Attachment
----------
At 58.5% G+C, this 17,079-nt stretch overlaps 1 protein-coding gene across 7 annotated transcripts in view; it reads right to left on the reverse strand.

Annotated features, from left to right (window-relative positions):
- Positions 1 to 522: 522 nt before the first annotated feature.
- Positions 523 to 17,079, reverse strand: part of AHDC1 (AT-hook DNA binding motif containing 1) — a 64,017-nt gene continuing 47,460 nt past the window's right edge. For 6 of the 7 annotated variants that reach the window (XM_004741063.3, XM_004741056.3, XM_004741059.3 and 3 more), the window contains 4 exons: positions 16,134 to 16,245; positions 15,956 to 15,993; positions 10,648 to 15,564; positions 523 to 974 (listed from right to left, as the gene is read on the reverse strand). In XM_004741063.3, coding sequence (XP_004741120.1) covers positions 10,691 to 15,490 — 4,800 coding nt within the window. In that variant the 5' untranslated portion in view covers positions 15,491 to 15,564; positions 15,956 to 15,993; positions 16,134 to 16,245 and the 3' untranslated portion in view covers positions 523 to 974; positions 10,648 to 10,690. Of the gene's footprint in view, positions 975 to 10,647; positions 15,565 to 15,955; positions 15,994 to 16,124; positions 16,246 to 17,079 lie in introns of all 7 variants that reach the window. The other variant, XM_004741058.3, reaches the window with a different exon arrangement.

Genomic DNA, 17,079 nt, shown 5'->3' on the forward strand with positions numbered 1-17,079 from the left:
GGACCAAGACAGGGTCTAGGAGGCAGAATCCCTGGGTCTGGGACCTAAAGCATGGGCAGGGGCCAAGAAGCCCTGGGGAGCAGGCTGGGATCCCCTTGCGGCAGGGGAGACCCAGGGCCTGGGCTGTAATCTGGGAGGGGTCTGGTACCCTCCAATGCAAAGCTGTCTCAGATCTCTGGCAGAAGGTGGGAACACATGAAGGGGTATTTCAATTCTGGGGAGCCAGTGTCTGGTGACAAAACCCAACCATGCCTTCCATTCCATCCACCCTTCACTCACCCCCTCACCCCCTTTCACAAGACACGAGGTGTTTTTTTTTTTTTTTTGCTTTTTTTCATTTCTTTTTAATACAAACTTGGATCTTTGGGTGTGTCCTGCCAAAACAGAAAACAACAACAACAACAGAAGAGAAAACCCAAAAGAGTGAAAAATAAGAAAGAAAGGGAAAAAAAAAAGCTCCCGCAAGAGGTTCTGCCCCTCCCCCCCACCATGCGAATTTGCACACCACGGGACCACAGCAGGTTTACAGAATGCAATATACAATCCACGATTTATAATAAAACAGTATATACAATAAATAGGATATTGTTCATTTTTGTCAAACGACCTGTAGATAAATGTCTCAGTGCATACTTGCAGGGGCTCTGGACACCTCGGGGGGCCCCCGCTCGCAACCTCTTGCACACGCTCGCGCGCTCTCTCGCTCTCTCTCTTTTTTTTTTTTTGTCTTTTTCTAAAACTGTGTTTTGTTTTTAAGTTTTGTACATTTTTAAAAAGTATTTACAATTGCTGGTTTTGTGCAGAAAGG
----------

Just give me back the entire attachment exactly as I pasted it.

At 58.5% G+C, this 17,079-nt stretch overlaps 1 protein-coding gene across 7 annotated transcripts in view; it reads right to left on the reverse strand.

Annotated features, from left to right (window-relative positions):
- Positions 1 to 522: 522 nt before the first annotated feature.
- Positions 523 to 17,079, reverse strand: part of AHDC1 (AT-hook DNA binding motif containing 1) — a 64,017-nt gene continuing 47,460 nt past the window's right edge. For 6 of the 7 annotated variants that reach the window (XM_004741063.3, XM_004741056.3, XM_004741059.3 and 3 more), the window contains 4 exons: positions 16,134 to 16,245; positions 15,956 to 15,993; positions 10,648 to 15,564; positions 523 to 974 (listed from right to left, as the gene is read on the reverse strand). In XM_004741063.3, coding sequence (XP_004741120.1) covers positions 10,691 to 15,490 — 4,800 coding nt within the window. In that variant the 5' untranslated portion in view covers positions 15,491 to 15,564; positions 15,956 to 15,993; positions 16,134 to 16,245 and the 3' untranslated portion in view covers positions 523 to 974; positions 10,648 to 10,690. Of the gene's footprint in view, positions 975 to 10,647; positions 15,565 to 15,955; positions 15,994 to 16,124; positions 16,246 to 17,079 lie in introns of all 7 variants that reach the window. The other variant, XM_004741058.3, reaches the window with a different exon arrangement.

Genomic DNA, 17,079 nt, shown 5'->3' on the forward strand with positions numbered 1-17,079 from the left:
GGACCAAGACAGGGTCTAGGAGGCAGAATCCCTGGGTCTGGGACCTAAAGCATGGGCAGGGGCCAAGAAGCCCTGGGGAGCAGGCTGGGATCCCCTTGCGGCAGGGGAGACCCAGGGCCTGGGCTGTAATCTGGGAGGGGTCTGGTACCCTCCAATGCAAAGCTGTCTCAGATCTCTGGCAGAAGGTGGGAACACATGAAGGGGTATTTCAATTCTGGGGAGCCAGTGTCTGGTGACAAAACCCAACCATGCCTTCCATTCCATCCACCCTTCACTCACCCCCTCACCCCCTTTCACAAGACACGAGGTGTTTTTTTTTTTTTTTTGCTTTTTTTCATTTCTTTTTAATACAAACTTGGATCTTTGGGTGTGTCCTGCCAAAACAGAAAACAACAACAACAACAGAAGAGAAAACCCAAAAGAGTGAAAAATAAGAAAGAAAGGGAAAAAAAAAAGCTCCCGCAAGAGGTTCTGCCCCTCCCCCCCACCATGCGAATTTGCACACCACGGGACCACAGCAGGTTTACAGAATGCAATATACAATCCACGATTTATAATAAAACAGTATATACAATAAATAGGATATTGTTCATTTTTGTCAAACGACCTGTAGATAAATGTCTCAGTGCATACTTGCAGGGGCTCTGGACACCTCGGGGGGCCCCCGCTCGCAACCTCTTGCACACGCTCGCGCGCTCTCTCGCTCTCTCTCTTTTTTTTTTTTTGTCTTTTTCTAAAACTGTGTTTTGTTTTTAAGTTTTGTACATTTTTAAAAAGTATTTACAATTGCTGGTTTTGTGCAGAAAGG